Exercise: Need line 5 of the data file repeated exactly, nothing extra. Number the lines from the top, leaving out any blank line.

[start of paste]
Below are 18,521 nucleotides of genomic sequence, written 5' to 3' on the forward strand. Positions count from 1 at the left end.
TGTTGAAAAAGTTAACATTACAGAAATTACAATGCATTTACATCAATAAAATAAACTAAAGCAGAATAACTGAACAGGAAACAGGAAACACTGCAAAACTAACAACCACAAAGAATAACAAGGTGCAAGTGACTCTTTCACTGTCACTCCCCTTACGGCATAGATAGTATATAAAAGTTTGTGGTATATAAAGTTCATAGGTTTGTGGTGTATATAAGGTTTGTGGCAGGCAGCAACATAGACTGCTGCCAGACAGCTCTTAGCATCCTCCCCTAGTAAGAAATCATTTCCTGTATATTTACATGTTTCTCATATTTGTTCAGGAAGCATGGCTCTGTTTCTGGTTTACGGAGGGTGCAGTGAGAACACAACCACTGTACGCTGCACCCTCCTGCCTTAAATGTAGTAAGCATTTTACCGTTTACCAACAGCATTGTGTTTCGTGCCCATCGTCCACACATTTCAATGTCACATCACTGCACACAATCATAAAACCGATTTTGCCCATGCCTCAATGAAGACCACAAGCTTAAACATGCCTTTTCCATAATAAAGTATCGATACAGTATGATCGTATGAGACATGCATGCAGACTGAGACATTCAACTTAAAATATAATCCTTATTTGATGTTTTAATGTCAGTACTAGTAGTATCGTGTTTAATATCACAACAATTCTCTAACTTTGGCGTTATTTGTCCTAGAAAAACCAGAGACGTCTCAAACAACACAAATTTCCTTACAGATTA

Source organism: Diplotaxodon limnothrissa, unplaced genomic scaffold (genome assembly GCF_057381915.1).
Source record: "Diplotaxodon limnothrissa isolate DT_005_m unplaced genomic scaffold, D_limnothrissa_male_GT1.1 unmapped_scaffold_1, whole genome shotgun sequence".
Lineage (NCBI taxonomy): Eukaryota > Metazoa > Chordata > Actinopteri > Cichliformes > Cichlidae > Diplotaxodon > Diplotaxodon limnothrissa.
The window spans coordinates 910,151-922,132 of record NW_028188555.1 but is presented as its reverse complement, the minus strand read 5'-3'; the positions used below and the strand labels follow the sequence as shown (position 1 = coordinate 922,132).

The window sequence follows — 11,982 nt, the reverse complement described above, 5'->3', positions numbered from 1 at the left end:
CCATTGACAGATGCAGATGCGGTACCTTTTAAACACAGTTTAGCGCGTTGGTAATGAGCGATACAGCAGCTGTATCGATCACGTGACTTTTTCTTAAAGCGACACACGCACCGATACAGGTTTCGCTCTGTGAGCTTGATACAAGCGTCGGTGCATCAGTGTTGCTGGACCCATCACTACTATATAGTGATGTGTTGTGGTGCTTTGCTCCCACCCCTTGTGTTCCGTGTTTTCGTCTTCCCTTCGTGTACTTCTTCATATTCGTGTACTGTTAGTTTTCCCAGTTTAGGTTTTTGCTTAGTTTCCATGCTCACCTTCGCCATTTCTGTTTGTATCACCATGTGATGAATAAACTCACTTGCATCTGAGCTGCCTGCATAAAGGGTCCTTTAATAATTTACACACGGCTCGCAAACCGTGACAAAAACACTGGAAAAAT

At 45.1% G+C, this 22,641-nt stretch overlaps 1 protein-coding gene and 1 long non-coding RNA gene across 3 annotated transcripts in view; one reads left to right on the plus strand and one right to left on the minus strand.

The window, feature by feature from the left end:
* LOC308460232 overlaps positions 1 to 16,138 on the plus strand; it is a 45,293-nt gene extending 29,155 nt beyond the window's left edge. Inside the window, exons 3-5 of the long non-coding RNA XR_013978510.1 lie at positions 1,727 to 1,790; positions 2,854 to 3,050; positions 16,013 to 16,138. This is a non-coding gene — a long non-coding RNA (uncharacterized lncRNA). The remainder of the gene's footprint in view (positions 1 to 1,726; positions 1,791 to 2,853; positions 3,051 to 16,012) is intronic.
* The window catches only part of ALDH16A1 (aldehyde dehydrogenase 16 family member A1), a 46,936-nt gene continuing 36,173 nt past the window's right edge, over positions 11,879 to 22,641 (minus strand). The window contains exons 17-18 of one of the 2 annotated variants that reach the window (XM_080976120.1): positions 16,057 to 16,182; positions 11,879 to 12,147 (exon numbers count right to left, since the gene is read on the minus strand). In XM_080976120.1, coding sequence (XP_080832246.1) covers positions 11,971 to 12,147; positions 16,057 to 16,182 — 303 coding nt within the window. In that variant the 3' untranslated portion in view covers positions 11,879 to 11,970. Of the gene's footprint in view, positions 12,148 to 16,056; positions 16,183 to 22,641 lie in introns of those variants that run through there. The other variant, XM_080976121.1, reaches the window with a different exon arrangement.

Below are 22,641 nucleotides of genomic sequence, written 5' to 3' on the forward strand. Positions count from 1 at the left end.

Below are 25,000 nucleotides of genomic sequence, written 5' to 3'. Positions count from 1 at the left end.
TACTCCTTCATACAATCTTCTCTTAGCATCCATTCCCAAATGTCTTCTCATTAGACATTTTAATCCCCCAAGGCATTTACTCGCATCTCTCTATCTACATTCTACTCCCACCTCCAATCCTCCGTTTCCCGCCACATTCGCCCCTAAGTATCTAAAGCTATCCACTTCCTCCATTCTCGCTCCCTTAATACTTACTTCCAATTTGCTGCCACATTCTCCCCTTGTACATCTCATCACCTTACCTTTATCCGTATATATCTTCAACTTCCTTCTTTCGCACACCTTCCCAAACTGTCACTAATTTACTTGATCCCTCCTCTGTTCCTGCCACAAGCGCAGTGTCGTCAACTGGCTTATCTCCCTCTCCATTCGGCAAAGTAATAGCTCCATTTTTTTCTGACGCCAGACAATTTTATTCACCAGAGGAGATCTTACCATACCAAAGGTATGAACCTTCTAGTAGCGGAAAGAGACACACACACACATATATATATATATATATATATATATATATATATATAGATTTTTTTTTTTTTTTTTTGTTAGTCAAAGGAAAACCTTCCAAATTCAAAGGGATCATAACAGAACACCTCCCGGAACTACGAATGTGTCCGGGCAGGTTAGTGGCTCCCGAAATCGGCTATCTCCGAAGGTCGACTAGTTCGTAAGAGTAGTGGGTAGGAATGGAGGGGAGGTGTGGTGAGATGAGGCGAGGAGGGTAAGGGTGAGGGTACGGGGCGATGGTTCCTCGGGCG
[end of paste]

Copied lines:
Lineage (NCBI taxonomy): Eukaryota > Metazoa > Chordata > Actinopteri > Cichliformes > Cichlidae > Diplotaxodon > Diplotaxodon limnothrissa.